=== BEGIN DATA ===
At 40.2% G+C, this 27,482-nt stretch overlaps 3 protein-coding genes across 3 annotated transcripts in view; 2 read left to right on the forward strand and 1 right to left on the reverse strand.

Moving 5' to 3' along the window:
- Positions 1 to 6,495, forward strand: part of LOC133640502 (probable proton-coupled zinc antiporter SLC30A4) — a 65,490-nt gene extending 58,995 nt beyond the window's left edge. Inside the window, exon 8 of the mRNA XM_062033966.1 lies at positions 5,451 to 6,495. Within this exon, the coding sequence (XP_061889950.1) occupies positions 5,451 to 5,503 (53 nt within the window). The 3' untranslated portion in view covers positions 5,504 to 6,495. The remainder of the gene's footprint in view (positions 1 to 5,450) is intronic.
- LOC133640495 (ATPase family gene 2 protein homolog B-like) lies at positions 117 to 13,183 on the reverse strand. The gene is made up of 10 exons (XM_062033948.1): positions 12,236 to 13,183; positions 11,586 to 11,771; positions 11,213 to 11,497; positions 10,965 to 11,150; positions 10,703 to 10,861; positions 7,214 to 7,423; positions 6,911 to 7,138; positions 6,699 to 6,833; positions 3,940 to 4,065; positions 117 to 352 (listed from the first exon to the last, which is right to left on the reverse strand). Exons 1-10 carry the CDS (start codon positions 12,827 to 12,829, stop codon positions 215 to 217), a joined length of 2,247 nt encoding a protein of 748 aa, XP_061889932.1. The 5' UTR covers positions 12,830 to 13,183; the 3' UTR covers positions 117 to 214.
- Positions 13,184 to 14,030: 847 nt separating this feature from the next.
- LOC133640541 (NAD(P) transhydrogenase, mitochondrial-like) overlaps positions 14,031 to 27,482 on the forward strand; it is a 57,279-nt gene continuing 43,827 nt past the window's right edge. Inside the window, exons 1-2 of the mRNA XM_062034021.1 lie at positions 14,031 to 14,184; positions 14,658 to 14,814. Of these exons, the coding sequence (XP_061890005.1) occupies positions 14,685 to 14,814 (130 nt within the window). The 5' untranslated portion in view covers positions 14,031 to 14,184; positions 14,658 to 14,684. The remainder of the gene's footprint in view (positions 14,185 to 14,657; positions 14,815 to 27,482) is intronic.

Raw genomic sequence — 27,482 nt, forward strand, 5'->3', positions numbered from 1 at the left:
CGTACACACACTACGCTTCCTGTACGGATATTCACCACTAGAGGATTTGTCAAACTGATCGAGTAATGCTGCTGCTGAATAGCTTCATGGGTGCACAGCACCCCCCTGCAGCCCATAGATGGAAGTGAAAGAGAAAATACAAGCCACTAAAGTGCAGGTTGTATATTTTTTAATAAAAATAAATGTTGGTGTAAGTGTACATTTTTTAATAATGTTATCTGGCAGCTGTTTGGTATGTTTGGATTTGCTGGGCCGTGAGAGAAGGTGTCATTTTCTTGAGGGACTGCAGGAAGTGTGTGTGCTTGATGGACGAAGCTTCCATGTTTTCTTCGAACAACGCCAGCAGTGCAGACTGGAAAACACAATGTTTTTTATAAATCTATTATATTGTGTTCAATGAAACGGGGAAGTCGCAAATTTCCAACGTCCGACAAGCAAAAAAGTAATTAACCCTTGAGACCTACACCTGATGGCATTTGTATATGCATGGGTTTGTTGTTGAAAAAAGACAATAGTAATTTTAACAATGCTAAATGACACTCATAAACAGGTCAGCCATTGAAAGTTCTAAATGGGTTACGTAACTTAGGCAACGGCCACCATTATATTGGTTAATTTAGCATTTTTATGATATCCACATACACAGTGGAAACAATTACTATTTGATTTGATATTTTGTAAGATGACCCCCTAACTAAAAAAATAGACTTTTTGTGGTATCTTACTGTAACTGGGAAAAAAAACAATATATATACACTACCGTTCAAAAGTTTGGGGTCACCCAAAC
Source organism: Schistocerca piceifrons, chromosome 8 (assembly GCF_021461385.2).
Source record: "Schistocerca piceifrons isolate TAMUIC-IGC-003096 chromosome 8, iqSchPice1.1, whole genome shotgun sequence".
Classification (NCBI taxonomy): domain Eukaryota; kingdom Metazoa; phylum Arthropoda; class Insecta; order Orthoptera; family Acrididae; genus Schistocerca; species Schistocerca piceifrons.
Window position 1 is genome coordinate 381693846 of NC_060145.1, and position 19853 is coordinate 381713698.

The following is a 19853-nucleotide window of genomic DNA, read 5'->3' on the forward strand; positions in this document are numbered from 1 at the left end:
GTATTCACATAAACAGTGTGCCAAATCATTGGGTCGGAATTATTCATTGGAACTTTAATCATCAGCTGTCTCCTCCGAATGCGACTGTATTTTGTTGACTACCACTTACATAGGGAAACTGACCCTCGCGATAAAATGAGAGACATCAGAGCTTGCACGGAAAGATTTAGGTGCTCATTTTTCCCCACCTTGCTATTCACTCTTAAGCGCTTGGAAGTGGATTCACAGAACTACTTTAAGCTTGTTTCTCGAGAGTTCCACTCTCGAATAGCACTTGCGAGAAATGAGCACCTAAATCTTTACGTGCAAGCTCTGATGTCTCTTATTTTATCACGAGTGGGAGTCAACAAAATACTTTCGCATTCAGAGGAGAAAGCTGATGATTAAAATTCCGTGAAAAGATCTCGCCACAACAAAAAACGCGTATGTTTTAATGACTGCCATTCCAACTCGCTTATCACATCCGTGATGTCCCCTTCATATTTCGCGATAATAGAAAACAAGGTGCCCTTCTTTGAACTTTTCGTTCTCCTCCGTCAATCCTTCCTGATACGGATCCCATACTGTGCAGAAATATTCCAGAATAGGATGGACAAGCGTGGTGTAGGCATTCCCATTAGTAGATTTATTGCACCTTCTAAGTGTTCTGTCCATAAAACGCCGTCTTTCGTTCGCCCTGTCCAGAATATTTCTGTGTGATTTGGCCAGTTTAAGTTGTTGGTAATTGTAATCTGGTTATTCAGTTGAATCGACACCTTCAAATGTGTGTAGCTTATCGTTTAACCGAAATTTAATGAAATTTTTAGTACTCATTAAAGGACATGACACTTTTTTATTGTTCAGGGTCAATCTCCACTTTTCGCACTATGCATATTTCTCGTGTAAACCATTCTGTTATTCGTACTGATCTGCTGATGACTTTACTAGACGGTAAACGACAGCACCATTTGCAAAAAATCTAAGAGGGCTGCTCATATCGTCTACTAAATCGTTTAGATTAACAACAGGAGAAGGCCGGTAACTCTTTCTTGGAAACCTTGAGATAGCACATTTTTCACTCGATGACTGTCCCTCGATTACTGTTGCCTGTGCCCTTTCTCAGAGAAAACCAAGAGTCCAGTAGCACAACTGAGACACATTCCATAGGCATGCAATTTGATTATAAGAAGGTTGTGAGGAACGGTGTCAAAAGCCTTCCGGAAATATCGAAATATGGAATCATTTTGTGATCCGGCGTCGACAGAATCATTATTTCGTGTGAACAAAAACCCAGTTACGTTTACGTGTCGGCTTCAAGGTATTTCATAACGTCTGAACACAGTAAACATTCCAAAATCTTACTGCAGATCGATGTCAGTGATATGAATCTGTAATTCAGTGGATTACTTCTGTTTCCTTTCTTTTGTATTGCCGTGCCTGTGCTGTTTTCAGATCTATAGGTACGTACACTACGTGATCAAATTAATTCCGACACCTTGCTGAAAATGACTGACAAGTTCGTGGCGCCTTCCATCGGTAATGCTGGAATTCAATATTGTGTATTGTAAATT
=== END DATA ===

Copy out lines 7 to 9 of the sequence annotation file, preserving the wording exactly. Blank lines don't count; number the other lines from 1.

Raw genomic sequence — 27,482 nt, forward strand, 5'->3', positions numbered from 1 at the left:
CGTACACACACTACGCTTCCTGTACGGATATTCACCACTAGAGGATTTGTCAAACTGATCGAGTAATGCTGCTGCTGAATAGCTTCATGGGTGCACAGCACCCCCCTGCAGCCCATAGATGGAAGTGAAAGAGAAAATACAAGCCACTAAAGTGCAGGTTGTATATTTTTTAATAAAAATAAATGTTGGTGTAAGTGTACATTTTTTAATAATGTTATCTGGCAGCTGTTTGGTATGTTTGGATTTGCTGGGCCGTGAGAGAAGGTGTCATTTTCTTGAGGGACTGCAGGAAGTGTGTGTGCTTGATGGACGAAGCTTCCATGTTTTCTTCGAACAACGCCAGCAGTGCAGACTGGAAAACACAATGTTTTTTATAAATCTATTATATTGTGTTCAATGAAACGGGGAAGTCGCAAATTTCCAACGTCCGACAAGCAAAAAAGTAATTAACCCTTGAGACCTACACCTGATGGCATTTGTATATGCATGGGTTTGTTGTTGAAAAAAGACAATAGTAATTTTAACAATGCTAAATGACACTCATAAACAGGTCAGCCATTGAAAGTTCTAAATGGGTTACGTAACTTAGGCAACGGCCACCATTATATTGGTTAATTTAGCATTTTTATGATATCCACATACACAGTGGAAACAATTACTATTTGATTTGATATTTTGTAAGATGACCCCCTAACTAAAAAAATAGACTTTTTGTGGTATCTTACTGTAACTGGGAAAAAAAACAATATATATACACTACCGTTCAAAAGTTTGGGGTCACCCAAAC
Source organism: Schistocerca piceifrons, chromosome 8 (assembly GCF_021461385.2).